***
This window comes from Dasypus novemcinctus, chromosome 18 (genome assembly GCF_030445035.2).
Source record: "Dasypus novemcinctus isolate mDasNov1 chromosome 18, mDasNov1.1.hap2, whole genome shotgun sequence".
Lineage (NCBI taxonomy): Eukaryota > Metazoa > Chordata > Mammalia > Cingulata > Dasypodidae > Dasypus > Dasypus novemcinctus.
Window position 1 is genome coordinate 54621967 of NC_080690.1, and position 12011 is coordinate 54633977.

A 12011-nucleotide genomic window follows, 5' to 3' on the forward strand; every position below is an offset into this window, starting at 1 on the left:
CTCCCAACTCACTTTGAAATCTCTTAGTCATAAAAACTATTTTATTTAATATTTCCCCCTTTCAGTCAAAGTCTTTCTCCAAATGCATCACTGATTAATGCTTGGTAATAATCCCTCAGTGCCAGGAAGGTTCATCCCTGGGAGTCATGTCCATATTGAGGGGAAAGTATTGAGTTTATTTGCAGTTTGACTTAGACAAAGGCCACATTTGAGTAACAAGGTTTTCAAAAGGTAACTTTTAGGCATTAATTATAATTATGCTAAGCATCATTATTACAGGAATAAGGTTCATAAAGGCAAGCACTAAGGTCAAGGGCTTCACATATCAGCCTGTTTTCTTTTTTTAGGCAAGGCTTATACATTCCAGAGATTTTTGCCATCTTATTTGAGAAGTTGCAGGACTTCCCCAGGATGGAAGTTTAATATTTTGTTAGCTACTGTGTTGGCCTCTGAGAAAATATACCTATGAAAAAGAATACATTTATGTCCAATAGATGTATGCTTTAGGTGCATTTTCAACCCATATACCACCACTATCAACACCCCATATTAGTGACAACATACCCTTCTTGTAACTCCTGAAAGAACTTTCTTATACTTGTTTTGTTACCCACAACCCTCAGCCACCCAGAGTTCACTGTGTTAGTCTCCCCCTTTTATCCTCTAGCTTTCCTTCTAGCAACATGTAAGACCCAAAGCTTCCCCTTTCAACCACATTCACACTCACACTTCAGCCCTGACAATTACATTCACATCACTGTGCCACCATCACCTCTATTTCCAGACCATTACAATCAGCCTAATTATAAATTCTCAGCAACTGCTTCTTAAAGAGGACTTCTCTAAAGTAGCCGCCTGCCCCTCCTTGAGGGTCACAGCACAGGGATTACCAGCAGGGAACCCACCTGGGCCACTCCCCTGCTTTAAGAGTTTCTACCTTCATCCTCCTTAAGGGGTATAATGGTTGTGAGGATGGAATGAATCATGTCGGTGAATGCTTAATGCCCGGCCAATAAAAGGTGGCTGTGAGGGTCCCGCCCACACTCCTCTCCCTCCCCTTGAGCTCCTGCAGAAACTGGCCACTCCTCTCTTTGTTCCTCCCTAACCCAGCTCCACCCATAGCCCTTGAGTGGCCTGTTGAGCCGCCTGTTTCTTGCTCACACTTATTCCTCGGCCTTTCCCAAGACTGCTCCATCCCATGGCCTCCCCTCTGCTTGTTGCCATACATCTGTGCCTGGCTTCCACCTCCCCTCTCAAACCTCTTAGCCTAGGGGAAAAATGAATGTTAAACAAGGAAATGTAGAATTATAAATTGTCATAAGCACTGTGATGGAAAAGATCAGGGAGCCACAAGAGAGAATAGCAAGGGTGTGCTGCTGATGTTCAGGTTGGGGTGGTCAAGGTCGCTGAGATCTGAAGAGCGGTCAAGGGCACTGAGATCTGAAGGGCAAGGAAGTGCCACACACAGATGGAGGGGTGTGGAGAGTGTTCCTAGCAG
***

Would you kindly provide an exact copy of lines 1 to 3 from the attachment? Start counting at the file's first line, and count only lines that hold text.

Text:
This window comes from Dasypus novemcinctus, chromosome 18 (genome assembly GCF_030445035.2).
Source record: "Dasypus novemcinctus isolate mDasNov1 chromosome 18, mDasNov1.1.hap2, whole genome shotgun sequence".
Lineage (NCBI taxonomy): Eukaryota > Metazoa > Chordata > Mammalia > Cingulata > Dasypodidae > Dasypus > Dasypus novemcinctus.